My brother, Mark, sent this to me a few weeks ago. I found it very profound and simple at the same time. When laid down like this, it’s easy to say, “OH! I can do that!” So, I’m giving it to you to read in hopes you’ll find the advice as helpful as I did. I would love to give credit to whomever wrote it and where it was from, but Mark didn’t have that info. If anyone knows, please tell me and I’ll give credit where credit is due. Meanwhile….enjoy!
Why do some people succeed? Is it because they’re smart? Or lucky? Neither. True success comes down to your mindset. In order to succeed, you can’t just want to change; you have to believe that you can. And once you…
Why do some people succeed? Is it because they’re smart? Or lucky? Neither.
True success comes down to your mindset. In order to succeed, you can’t just want to change; you have to believe that you can. And once you do, you can literally change your brain for the better and feel more motivated, engaged, and energized—unleashing your potential.
Success is not about what your parents want for you, how much money you have in the bank, or how you compare to your neighbors. True success is defining what you want and then going after that goal. It’s your vision, defined on your own terms.
Here are the three key habits of highly successful people who harness the power of their beliefs to cultivate a mindset of success:
1. Choose Courage Over Comfort
The road to success can be uphill—and that climb takes courage. Noted author and speaker Brene Brown, Ph.D. defines courage as leading with your heart (literally—the English word for courage is derived from the Latin word for heart). It means wrestling with failure and putting yourself out there even when the outcomes are uncertain. It’s not about being a superhero who doesn’t show fear; it’s about embracing transparency and vulnerability. This vulnerability, Brown says, is the birthplace of not only courage, but also trust, innovation, creativity, and adaptability—which are all foundational to success.
Brown advocates for choosing “courage over comfort” to enact the real, gritty process of progressing towards your goals. This discomfort involves defining your own version of success—one that extends beyond the safe scope of what you’re “supposed” to do.
How to Do It: Challenge yourself to take risks. Share a candid idea in a meeting, reach out to a colleague you don’t know that well, or ask for feedback so that you can grow and improve. On your own, schedule a brainstorming session where you ask yourself honest, scary questions. What is it that you truly want? What would you do if you had no limits? Make a list of the possibilities—anything and everything that excites and motivates you.
2. Get Your Head in the Game
You have the power to define not only your success, but your failures—rather than letting them define you. Success is about potential, and it requires a willingness to step outside your comfort zone and make mistakes. As Brown says, “Failure can be our most powerful path to learning.” If you approach undesired outcomes with a growth mindset (where you believe you can adapt and change to reach your goals), you can learn from mistakes and transform setbacks into opportunities. This is what successful people do.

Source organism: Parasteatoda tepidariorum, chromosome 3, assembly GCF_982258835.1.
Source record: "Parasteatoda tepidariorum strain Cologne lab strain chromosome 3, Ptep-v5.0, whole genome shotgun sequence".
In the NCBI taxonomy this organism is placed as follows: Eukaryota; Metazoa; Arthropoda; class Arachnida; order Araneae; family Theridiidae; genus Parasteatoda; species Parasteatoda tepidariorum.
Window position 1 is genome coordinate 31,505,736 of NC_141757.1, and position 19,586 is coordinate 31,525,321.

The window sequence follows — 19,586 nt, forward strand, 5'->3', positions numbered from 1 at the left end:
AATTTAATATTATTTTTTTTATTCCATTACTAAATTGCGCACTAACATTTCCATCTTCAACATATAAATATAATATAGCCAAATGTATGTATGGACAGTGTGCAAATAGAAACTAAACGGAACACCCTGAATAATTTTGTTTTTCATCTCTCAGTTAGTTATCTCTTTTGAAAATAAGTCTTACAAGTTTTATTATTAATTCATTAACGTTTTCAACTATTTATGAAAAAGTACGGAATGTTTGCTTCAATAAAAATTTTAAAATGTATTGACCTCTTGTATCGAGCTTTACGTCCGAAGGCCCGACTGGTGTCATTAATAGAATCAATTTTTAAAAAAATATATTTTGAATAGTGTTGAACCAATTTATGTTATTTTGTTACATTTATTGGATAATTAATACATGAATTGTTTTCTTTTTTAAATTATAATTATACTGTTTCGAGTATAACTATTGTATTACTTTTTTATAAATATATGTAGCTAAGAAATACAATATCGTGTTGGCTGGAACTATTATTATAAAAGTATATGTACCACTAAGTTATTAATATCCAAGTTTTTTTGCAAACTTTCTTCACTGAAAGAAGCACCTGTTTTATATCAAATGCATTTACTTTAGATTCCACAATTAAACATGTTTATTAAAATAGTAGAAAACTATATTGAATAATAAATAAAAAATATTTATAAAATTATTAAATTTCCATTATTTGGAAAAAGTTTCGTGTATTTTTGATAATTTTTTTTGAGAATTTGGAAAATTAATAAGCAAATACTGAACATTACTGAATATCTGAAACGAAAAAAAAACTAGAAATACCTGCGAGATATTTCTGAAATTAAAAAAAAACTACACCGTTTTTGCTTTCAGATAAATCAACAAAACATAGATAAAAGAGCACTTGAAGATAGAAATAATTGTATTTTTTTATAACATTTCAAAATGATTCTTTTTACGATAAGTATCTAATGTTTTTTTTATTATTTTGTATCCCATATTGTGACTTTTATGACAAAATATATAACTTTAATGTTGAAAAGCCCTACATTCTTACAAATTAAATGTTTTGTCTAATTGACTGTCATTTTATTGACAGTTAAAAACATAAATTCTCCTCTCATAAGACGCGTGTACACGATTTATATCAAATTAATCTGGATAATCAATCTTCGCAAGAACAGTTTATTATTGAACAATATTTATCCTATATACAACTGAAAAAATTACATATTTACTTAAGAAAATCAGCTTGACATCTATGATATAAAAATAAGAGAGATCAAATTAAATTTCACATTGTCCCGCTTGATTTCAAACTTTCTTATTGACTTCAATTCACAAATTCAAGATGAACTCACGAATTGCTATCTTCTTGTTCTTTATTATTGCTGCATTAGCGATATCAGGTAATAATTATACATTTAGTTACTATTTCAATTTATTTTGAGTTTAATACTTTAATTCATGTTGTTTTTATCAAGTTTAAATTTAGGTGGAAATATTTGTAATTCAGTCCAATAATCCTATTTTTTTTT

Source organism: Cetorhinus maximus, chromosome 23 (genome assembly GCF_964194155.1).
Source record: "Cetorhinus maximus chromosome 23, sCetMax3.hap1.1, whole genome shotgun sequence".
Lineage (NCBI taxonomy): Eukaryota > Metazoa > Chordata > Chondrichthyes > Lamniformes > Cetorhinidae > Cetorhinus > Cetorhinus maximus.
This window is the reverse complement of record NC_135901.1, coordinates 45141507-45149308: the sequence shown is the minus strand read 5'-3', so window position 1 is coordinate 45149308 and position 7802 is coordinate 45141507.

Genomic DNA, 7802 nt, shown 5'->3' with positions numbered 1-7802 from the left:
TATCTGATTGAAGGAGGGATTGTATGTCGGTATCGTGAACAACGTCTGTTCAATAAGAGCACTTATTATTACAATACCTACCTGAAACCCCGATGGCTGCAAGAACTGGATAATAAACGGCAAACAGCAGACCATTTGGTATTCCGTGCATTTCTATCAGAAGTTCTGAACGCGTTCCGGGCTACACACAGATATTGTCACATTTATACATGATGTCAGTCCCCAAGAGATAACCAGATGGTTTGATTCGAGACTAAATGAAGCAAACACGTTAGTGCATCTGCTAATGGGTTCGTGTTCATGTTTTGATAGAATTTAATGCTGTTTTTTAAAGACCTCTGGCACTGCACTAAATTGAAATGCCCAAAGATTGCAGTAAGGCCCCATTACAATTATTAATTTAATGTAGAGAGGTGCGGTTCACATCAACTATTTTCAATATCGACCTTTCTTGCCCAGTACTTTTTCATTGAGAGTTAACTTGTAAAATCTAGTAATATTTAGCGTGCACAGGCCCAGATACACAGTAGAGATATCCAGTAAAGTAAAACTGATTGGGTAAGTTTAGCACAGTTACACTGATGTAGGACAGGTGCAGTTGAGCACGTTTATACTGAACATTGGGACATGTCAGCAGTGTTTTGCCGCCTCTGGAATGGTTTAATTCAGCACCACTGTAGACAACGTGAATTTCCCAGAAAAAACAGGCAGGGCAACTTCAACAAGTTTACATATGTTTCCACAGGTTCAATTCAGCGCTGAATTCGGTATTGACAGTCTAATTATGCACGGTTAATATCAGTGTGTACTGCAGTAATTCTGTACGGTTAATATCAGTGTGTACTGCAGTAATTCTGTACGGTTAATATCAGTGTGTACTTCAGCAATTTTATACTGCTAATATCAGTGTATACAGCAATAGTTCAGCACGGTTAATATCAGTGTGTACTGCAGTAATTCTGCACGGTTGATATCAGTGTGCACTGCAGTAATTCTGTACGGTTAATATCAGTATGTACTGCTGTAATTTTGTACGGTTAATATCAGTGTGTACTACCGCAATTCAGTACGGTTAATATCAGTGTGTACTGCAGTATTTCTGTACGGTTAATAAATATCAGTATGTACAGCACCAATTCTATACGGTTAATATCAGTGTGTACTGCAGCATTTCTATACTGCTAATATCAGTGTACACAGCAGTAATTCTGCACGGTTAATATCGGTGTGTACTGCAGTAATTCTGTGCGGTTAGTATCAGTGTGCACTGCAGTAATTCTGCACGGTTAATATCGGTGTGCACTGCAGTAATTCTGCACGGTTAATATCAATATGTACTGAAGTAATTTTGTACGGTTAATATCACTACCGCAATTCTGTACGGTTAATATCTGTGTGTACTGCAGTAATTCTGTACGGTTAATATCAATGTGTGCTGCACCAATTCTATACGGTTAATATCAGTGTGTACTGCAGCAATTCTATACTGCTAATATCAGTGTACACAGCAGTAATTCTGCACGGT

How to Do It: When you’re feeling defeated, you’re likely stuck in a fixed mindset, meaning you don’t believe you have the power to grow or develop your abilities. Maybe you feel like you let someone else down by not doing your best or you’re holding yourself to an impossible standard of perfection. Put your inner critic at ease by reframing setbacks as springboards for growth. Use self-talk that praises progress over perfection, such as, “I deserve my own respect for trying my best,” or “I’m not a lost cause. I just need practice!” This takes shame and guilt out of the equation so you can focus on what’s ahead, rather than what’s in the rearview mirror.
3. Make (Bigger) Connections
It’s a common misconception that success is a solitary pursuit: If we work hard, we’ll achieve success, and that will make us happy. But internationally acclaimed psychologist Shawn Achor advocates for flipping that script, because when we work alone, we limit our potential. Studies show that one of the greatest predictors of happiness is social connection.
When we view happiness and success as a zero-sum game, we are coming from what Achor calls a “small potential” mentality, where success is a limited resource. To reach your “big potential”, he says that you must “transform the pursuit of happiness and success from a solitary one to an interconnected one.” Your successes multiply when you surround yourself with positive people and work to build others up, too. In fact, studies show that people who provide social support in their workplace are 10 times more likely to be engaged at work and 40 percent more likely to get a promotion than those who kept to themselves.
How to Do It: Ask yourself: What small ways can you infuse positivity into your networks? It can be something as small as a sharing a compliment, celebrating a team win, saying thank you, or even just saying good morning. These grains of positivity have a domino effect, boosting both you and others up to be the best you can be.
Success isn’t just for the lucky few. It’s for everyone. When you open yourself up to experiences, people, and your genuine ambitions, you can harness your own power to manifest success—and the more open you are, the more meaningful that success will be.